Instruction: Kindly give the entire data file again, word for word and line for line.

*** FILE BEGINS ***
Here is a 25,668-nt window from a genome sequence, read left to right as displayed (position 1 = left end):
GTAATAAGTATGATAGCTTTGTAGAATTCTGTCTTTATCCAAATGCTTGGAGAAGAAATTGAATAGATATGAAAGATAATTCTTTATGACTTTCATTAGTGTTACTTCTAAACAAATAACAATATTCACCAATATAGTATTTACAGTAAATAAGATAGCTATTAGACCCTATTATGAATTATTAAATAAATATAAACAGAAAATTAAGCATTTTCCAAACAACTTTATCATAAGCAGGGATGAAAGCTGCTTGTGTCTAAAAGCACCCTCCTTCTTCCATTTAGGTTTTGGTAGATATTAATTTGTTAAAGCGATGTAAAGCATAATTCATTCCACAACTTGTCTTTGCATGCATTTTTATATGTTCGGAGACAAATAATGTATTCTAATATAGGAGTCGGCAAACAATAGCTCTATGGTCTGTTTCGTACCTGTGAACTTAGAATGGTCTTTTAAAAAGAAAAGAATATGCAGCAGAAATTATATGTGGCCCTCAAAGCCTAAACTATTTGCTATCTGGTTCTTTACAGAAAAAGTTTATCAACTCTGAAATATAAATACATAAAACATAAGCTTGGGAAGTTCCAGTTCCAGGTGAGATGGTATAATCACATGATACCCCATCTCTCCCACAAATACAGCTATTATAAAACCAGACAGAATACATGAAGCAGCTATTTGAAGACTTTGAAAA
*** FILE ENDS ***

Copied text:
Here is a 25,668-nt window from a genome sequence, read left to right as displayed (position 1 = left end):
GTAATAAGTATGATAGCTTTGTAGAATTCTGTCTTTATCCAAATGCTTGGAGAAGAAATTGAATAGATATGAAAGATAATTCTTTATGACTTTCATTAGTGTTACTTCTAAACAAATAACAATATTCACCAATATAGTATTTACAGTAAATAAGATAGCTATTAGACCCTATTATGAATTATTAAATAAATATAAACAGAAAATTAAGCATTTTCCAAACAACTTTATCATAAGCAGGGATGAAAGCTGCTTGTGTCTAAAAGCACCCTCCTTCTTCCATTTAGGTTTTGGTAGATATTAATTTGTTAAAGCGATGTAAAGCATAATTCATTCCACAACTTGTCTTTGCATGCATTTTTATATGTTCGGAGACAAATAATGTATTCTAATATAGGAGTCGGCAAACAATAGCTCTATGGTCTGTTTCGTACCTGTGAACTTAGAATGGTCTTTTAAAAAGAAAAGAATATGCAGCAGAAATTATATGTGGCCCTCAAAGCCTAAACTATTTGCTATCTGGTTCTTTACAGAAAAAGTTTATCAACTCTGAAATATAAATACATAAAACATAAGCTTGGGAAGTTCCAGTTCCAGGTGAGATGGTATAATCACATGATACCCCATCTCTCCCACAAATACAGCTATTATAAAACCAGACAGAATACATGAAGCAGCTATTTGAAGACTTTGAAAA